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LETTER XLIV.

To WILLIAM HAYLEY, Esqr.

Weston, Aug. 27, 1793.

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I thank you, my dear brother, for consulting the Gibbonian oracle on the question concerning Homer's muse, and his blindness. I proposed it likewise to my little neighbour Buchanan, who gave me precisely the same answer. I felt an insatiable thirst to learn something new concerning him, and despairing of information from others, was willing to hope, that I had stumbled on matter unno-ticed by the commentators, and might perhaps acquire a little intelligence from himself. But the great and the little oracle together have extinguished that hope, and I despair now of making any curious discoveries about him.

Since Flaxman (which I did not know till your letter told me so) has been at work for the Iliad, as well as the Odyssey, it seems a great pity, that the engravings should not be bound up with some lomer or other; and, as I said before, I should have been too proud to have bound them up in mine.

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But there is an objection, at least such it seems to me, that threatens to disqualify them for such a use, namely, the shape and size of them, which are such, that no book of the usual form could possibly receive them, save in a folded state, which, I apprehend, would be to murder them.

The monument of Lord Mansfield, for which you say he is engaged, will (I dare say) prove a noble effort of genius. Statuaries, as I have heard an eminent one say, do not much trouble themselves about a likeness : else I would give much to be able to communicate to Flaxman the perfect idea that I have of the subject, such as he was forty years ago. He was at that time wonderfully handsome, and would expound the most mysterious intricacies of the law, or recapitulate both matter and evidence of a cause, as long as from hence to Eartham, with an intelligent smile on his features, that bespoke plainly the perfect ease with which he did it. The most abstruse studies (I believe) never cost him any labour.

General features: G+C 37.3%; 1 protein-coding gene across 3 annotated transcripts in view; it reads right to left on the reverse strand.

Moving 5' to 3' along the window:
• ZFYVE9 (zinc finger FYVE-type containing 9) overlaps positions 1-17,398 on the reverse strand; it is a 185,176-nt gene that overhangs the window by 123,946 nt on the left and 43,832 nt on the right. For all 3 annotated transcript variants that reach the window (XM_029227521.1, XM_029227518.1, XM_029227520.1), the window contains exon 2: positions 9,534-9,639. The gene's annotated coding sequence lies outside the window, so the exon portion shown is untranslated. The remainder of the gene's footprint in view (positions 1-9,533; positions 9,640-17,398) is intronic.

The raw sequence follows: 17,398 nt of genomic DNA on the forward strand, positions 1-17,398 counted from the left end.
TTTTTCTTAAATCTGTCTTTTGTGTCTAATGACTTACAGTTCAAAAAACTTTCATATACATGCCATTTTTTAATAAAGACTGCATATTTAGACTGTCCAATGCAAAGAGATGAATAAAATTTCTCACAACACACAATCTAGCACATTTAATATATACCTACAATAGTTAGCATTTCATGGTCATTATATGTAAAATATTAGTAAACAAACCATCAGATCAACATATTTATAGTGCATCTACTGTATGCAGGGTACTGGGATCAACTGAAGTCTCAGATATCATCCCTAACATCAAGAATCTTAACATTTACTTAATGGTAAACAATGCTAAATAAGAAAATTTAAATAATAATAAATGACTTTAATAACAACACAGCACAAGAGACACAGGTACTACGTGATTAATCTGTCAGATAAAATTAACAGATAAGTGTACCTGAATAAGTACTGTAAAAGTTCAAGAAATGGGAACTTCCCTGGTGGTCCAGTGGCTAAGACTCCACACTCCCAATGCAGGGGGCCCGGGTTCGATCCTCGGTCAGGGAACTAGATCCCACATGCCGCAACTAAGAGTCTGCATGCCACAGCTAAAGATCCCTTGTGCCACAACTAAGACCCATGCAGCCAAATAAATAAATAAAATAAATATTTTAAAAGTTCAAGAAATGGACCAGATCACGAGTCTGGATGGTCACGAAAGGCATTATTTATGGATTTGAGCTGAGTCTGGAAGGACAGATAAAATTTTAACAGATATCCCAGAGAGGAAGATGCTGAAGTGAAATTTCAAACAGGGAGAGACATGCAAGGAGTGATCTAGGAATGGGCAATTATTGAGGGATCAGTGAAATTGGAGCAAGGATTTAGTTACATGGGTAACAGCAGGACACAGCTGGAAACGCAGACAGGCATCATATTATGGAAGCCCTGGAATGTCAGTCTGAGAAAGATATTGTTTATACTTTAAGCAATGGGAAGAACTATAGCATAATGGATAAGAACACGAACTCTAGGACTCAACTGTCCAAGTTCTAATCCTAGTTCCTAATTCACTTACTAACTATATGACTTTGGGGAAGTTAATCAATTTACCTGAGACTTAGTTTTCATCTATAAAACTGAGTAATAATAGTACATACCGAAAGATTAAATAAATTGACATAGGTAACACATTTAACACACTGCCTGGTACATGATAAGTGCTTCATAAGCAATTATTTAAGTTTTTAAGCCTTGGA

You say nothing lately of your intended journey our way: yet the year is waining, and the shorter days give you a hint to lose no time unnecessarily. Lately we had the whole family at the Hall, and now

we have nobody. The Throckmortons are gone into Berkshire, and the Courtenays into Yorkshire, They are so pleasant a family, that I heartily wish you to see them; and at the same time wish to see you before they return, which will not be sooner than October. How shall I reconcile these wishes seemingly opposite? Why, by wishing that you may come soon and stay long. I know no other way of doing it.

My poor Mary is much as usual. I have set up Homer's head, and inscribed the pedestal'; my own Greek at the top, with your translation under it, and

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It makes altogether a very smart and learned appearance.

W.C.

LETTER XLV,

To Lady HESKETH.

August 29, 1793.

Your question, at what time your coming to us will be most agreeable, is a knotty one, and such as, had I the wisdom of Solomon, I should be puzzled to answer, I will therefore leave it still a question, and refer the time of your journey Weston-ward entirely to your own election: adding this one limitation however, that I do not wish to see you exactly at present, on account of the unfinished state of my study, the wainscot of which still smells of paint, and which is not yet papered, But to return: as I have insinuated, thy pleasant company is the thing which I always wish and as much at one time as at another. I believe, if I examine myself minutely, since I despair of ever having it in the height of summer, which for your sake I should desire most, the depth of the winter is the season which would be most eligible to me. For then it is, that in general I have most need of a cordial, and particularly in the month of January. I am sorry however, that I departed so far from my first purpose, and am answering a question, which I declared myself unable to answer. Chuse thy own time, secure of this, that whatever time that be, it will always to us be a welcome one.

I thank you for your pleasant extract of Miss Fanshaw's letter.

Her pen drops eloquence as sweet
As any muse's tongue can speak;
Nor need a scribe, like her, regret
Her want of Latin or of Greek.

And now, my dear, adieu! I have done more than I expected, and begin to feel myself exhausted with so much scribbling at the end of four hours close application to study.

W.C.

LETTER XLVI.

To the Revd. Mr. JOHNSON,

Weston, April 11, 1793.

MY DEAREST JOHNNY,

To do a kind thing, and in a kind manner, is a double kindness, and no man is

Vol. 4.

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